The legislative matrix on how electricity ought to be priced is very complex, and we won’t go into it here. But in brief, the court looked at the information that NERSA asked municipalities for when deciding on whether their tariffs were appropriate or not. The court found that NERSA doesn’t even look at that municipality’s cost of supply. It looked only at national averages.  The court held that our laws require municipalities to have separate audited accounts for a reason – precisely so that NERSA can have a look at them (unique to each municipality) when deciding whether the proposed tariff by each municipality is lawful because, they all tariffs are meant to be cost reflective of the costs of supply in that municipality. Therefore, the court held that NERSA’s “methodology” of approving tariffs by using an average cost of all municipalities in supplying electricity across RSA (“benchmarking”), is unlawful.

THE ISSUE OF CROSS-SUBSIDIZATION

The issue of cross-subsidization is then discussed. It is not clear precisely why this came in, but we suppose it was because someone said, “the ERA allows us to cross-subsidize, and NERSA looking at the cost of supply across all municipalities in RSA somehow equates to lawful cross-subsidization”. The court rejected this – cross subsidization can happen across different categories of consumers, but it must not discriminate unfairly across those categories. NERSA could not show that it had given any consideration to this argument when assessing tariff applications, and so it was promptly decided by the court that NERSA had not properly considered whether this would be discriminatory to the customers affected by cross subsidizing across the whole of RSA. This point is a bit fuzzy in the judgment and others might have a different interpretation. This is simply ours.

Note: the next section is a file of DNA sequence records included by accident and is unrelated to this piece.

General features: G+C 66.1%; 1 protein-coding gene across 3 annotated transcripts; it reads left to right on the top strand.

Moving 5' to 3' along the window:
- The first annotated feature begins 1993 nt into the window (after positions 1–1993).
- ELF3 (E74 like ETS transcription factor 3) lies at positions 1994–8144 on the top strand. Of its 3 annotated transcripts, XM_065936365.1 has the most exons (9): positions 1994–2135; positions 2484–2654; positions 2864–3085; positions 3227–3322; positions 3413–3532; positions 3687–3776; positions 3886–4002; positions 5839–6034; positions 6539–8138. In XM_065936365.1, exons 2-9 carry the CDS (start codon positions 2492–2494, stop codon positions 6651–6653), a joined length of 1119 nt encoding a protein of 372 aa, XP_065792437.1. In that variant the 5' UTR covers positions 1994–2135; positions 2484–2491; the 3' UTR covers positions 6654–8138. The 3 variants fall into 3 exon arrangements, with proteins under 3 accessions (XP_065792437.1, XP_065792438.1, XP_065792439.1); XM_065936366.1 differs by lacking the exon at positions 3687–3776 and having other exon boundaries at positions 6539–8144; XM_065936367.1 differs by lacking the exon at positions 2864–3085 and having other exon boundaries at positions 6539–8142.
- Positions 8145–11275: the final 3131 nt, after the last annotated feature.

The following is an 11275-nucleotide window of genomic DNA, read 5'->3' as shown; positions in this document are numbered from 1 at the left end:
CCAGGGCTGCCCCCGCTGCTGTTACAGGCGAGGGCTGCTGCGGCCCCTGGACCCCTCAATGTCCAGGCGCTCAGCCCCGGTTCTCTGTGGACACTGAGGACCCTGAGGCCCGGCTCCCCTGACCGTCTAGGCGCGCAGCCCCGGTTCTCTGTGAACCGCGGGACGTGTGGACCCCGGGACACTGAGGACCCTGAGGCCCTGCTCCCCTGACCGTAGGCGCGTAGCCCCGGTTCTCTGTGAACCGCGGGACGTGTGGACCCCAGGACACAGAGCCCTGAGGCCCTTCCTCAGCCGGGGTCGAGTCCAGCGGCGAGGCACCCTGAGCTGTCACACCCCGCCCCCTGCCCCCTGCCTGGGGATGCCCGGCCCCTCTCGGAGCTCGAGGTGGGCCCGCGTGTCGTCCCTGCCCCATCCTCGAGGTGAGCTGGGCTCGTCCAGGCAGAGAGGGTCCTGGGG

MUNICIPALITY’S POWER TO LEVY SURCHARGES

Lastly it was noted that due to a municipality’s power to levy surcharges for electricity, this allowed municipalities to ultimately charge consumers more than what NERSA approves (i.e., it tacks on the surcharges in terms of a different piece of legislation – municipal tariffs – over and above what it is allowed to charge in terms of the ERA and as approved by NERSA). This too makes NERSA’s method of approval unlawful – because it does not first remove the surcharges from the tariffs approved when looking at the amounts requested to be approved each year – it basically rubber stamps higher charges to customers than allowed in law (again, this is just a simplification of one interpretation of the judgment – others might differ).

CONCLUSION

In the end, the court made a final decision and declared NERSA’S methodology of approving municipal tariffs unlawful. NERSA was given a period of twenty-four months to attend to the correction of a lawful methodology. This means that the declaration of invalidity was suspended for a period of twelve months. After twelve months, all municipalities and NERSA are required to submit and calculate municipal electricity tariff applications on a cost reflective basis, unique to each municipality.